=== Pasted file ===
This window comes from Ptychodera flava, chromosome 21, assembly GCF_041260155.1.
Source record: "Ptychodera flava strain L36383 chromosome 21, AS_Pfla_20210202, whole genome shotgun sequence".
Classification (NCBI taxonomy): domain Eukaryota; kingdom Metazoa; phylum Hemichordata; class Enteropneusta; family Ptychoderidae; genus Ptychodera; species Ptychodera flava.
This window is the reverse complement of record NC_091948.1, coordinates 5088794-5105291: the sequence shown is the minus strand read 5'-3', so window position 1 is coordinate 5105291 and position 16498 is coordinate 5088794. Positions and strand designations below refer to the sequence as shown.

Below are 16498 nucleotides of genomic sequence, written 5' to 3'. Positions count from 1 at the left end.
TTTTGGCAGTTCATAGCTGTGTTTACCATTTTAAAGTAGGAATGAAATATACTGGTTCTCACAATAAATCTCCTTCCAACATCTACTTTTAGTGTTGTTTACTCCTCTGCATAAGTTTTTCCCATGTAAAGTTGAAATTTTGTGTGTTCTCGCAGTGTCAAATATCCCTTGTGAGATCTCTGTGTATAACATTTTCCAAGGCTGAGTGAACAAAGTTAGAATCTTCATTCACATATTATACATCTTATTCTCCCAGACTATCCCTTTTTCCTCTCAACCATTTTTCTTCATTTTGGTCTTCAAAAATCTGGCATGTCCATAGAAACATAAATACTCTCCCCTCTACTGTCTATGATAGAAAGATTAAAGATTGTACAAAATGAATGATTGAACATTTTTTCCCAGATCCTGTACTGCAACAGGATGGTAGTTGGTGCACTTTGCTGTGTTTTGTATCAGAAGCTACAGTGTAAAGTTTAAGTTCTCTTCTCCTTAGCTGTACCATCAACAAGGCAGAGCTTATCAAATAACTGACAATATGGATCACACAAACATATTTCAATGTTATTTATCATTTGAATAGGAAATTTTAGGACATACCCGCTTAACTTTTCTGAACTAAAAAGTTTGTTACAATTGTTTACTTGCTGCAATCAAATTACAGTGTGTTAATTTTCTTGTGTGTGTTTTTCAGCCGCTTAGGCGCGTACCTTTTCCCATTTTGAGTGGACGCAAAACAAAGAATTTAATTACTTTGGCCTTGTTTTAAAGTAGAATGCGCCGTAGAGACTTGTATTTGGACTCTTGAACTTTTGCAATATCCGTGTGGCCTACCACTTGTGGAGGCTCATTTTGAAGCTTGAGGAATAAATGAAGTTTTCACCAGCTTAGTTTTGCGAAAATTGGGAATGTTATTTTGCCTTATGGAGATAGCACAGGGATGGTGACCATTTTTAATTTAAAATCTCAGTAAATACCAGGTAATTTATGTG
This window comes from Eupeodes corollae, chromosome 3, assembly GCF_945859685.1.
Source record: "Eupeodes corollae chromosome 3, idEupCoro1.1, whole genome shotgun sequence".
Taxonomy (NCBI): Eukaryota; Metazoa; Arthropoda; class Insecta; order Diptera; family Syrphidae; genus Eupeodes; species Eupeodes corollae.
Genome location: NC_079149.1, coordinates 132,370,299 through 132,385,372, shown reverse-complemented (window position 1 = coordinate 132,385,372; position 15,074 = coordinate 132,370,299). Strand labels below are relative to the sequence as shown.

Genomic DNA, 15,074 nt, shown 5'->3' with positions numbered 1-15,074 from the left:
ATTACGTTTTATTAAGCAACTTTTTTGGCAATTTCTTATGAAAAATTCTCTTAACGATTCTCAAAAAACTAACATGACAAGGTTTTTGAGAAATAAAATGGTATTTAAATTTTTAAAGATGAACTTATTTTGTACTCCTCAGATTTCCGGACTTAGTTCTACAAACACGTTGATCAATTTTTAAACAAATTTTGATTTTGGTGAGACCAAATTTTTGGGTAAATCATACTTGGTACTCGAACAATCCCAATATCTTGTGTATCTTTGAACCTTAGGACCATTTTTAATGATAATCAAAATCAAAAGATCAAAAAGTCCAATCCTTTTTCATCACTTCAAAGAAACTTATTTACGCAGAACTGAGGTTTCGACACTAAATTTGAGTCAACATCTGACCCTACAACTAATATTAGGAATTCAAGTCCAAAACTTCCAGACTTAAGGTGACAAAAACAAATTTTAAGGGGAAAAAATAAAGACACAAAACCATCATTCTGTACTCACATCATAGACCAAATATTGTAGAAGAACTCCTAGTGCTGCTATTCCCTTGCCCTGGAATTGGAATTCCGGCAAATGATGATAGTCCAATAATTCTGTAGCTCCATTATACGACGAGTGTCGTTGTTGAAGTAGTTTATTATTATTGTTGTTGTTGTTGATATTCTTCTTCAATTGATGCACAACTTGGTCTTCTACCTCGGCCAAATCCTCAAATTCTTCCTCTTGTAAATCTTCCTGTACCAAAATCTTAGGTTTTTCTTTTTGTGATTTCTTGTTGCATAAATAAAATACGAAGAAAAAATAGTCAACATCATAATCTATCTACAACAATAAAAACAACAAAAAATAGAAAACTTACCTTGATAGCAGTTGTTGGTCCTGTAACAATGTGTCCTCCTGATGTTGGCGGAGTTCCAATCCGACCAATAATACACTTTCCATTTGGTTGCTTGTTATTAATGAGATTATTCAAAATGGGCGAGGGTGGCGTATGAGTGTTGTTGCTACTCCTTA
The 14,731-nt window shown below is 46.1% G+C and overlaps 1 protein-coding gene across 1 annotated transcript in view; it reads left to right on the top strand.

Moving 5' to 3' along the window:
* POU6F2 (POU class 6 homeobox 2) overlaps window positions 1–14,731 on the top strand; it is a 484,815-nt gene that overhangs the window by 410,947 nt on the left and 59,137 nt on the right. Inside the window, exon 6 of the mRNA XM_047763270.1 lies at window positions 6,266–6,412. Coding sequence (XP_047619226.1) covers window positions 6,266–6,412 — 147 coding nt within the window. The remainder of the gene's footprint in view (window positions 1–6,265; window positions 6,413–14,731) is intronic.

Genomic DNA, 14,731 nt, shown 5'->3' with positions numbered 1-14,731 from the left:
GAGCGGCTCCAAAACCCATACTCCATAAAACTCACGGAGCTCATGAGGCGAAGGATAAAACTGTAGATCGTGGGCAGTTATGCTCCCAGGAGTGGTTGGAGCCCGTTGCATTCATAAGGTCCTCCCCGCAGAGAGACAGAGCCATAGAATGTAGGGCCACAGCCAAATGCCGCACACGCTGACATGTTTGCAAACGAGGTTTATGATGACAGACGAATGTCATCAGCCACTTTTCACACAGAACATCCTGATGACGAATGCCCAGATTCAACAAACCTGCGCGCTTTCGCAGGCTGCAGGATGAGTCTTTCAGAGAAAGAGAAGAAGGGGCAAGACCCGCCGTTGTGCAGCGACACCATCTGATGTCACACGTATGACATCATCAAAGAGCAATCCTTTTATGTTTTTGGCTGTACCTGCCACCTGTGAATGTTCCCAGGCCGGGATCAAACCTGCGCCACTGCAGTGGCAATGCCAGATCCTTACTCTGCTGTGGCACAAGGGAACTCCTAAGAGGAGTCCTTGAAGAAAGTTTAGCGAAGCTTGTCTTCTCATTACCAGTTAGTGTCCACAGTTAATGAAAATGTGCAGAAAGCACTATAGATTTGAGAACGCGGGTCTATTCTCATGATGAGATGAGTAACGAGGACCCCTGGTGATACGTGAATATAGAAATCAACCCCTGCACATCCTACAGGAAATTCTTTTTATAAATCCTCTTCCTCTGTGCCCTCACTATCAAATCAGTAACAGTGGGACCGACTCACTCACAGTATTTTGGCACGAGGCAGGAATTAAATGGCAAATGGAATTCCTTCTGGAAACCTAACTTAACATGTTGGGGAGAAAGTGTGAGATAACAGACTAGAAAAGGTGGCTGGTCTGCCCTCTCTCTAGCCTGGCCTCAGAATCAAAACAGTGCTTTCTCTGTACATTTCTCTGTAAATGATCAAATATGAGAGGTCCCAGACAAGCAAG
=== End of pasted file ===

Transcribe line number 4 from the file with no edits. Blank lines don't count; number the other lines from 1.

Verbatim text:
This window is the reverse complement of record NC_091948.1, coordinates 5088794-5105291: the sequence shown is the minus strand read 5'-3', so window position 1 is coordinate 5105291 and position 16498 is coordinate 5088794. Positions and strand designations below refer to the sequence as shown.